Medical Marijuana Use May Aid in Breast Cancer Symptom Management

Advocacy Groups | <b>Breastcancer.org</b>

Patients with breast cancer are turning to medical marijuana to manage symptoms of their disease and treatment, although conversation with health care teams are not occurring as often.

Responses from a recent survey demonstrated that 42% of people with breast cancer reported using medical marijuana to address symptoms related to the disease including pain, insomnia, anxiety/stress, and nausea/vomiting.

In addition, most patients reported using medical cannabis during treatment despite the risk for side effects, according to the study published in Cancer.

Dr. Marisa C. Weiss, founder and chief medical officer of Breastcancer.org, and director of breast radiation oncology and breast health outreach at Lankenau Medical Center in Wynnewood, Pennsylvania, and her team conducted this survey to learn more about what patients with breast cancer, particularly their interest in medical cannabis for symptom management, sources of information they refer to and whether they spoke with their health care professionals before using, among other topics.

“While people are actively under treatment, you want to make sure that all the things that they’re doing are helpful or at least harmless, but not harmful,” Weiss told CURE®. “It became clear over time, while taking care of cancer patients, that many of them were utilizing the increasing number of medical cannabis programs across the country.”

According to the National Conference of State Legislatures, 36 states, the District of Columbia, Puerto Rico, Guam and the U.S. Virgin Islands have approved publicly available medical marijuana programs. Many of these states include cancer as a main qualifying condition to obtain access to medical marijuana. Even though cancer is included in the list of accepted conditions, there should be some caution on its use based on the cancer treatment a patient is using, Weiss said.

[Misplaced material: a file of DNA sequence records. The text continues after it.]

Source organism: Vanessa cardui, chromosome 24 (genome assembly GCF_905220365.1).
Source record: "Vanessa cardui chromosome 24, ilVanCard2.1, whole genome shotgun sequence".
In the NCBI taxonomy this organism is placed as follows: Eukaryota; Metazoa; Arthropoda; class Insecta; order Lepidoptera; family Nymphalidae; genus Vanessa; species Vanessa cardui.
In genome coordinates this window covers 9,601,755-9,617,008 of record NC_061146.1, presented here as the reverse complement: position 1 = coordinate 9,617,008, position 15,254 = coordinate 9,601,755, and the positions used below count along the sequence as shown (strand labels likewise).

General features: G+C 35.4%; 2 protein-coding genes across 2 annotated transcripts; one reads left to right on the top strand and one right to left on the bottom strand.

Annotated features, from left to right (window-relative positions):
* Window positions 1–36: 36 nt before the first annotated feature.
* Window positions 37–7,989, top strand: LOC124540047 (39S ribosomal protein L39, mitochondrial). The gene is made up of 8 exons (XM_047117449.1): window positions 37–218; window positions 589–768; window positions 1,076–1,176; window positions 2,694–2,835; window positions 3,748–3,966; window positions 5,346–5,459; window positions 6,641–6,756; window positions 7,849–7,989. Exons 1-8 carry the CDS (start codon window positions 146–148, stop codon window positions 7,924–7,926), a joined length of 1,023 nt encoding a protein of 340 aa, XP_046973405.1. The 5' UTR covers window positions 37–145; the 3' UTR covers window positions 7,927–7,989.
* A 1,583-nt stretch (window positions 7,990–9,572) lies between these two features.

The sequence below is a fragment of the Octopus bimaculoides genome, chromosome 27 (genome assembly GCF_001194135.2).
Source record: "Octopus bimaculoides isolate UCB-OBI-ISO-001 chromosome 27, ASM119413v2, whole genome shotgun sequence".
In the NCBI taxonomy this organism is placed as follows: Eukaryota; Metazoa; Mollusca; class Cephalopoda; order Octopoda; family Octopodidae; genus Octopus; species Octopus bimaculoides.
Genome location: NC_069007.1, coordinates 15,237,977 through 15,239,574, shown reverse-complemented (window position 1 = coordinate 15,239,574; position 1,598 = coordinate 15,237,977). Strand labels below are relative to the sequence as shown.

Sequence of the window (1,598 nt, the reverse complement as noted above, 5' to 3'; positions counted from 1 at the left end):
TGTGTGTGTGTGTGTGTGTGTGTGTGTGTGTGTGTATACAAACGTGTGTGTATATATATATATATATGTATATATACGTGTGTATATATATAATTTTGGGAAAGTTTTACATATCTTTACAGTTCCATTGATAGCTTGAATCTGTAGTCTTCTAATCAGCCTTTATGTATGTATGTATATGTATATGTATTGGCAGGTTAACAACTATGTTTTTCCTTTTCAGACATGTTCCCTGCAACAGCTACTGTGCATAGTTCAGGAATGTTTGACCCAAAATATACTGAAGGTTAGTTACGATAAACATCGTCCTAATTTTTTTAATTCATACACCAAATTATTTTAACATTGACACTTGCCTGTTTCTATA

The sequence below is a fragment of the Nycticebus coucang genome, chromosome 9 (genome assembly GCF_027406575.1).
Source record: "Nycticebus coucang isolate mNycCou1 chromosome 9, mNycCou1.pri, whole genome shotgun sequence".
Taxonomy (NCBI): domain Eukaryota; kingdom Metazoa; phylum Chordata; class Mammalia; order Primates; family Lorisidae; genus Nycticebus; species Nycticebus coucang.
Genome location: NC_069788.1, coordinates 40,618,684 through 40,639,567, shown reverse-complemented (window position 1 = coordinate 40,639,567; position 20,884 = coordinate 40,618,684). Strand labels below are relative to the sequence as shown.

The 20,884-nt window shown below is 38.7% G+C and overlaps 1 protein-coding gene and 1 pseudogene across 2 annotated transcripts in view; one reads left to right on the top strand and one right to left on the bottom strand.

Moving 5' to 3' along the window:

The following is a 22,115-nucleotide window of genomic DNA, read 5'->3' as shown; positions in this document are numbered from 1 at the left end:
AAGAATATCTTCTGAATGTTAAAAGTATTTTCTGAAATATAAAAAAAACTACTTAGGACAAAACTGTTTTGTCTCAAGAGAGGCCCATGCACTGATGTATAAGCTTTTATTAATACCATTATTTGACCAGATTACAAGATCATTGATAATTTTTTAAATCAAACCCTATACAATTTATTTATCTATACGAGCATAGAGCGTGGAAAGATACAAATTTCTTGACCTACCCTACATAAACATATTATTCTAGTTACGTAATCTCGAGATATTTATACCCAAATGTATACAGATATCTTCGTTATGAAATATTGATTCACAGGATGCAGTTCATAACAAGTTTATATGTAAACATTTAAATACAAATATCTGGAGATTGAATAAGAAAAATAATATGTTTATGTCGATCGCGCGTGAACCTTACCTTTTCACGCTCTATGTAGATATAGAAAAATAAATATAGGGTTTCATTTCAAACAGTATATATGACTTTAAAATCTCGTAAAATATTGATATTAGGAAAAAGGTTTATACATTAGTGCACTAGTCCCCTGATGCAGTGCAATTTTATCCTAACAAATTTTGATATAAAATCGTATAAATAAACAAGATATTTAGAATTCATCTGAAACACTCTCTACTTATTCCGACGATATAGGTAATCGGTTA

“It's not good to be using multiple medications that are broken down by the same part of the liver,” she said. “It might be an overload to the liver, it may affect the liver function. You don't want to use things that have overlapping toxicity. For example, smoking or inhaling medical cannabis could make it more likely for you to develop a side effect of targeted chemotherapies (called) interstitial lung disease.”

Seeking Solutions for Breast Cancer Symptoms

The study conducted by Weiss and her colleagues consisted of 612 patients with breast cancer, of whom 42% reported using medical cannabis to relieve symptoms including insomnia (70%), pain (78%), stress (51%), anxiety (57%) and nausea/vomiting (46%). Additionally, 79% of patients reported medical cannabis use during treatment including radiation, systemic therapies and surgery.

“The whole (cancer) experience is difficult, with uncertainty and disruption of your life,” Weiss said. “All these changes in your body, your self-perception, how much energy you have and all the sacrifices that people make when they go through treatment just to get to the other side, to give themselves the best shot at never seeing it again, and it comes at a price. People are suffering; they have pain, anxiety, nausea, vomiting, insomnia, symptoms that really take away from your quality of life, wear you down and make it hard for you to function at the level that so many of us have to push to function at just take care of everything. … Going through treatment is a rough ride, and people are seeking a solution for those symptoms.”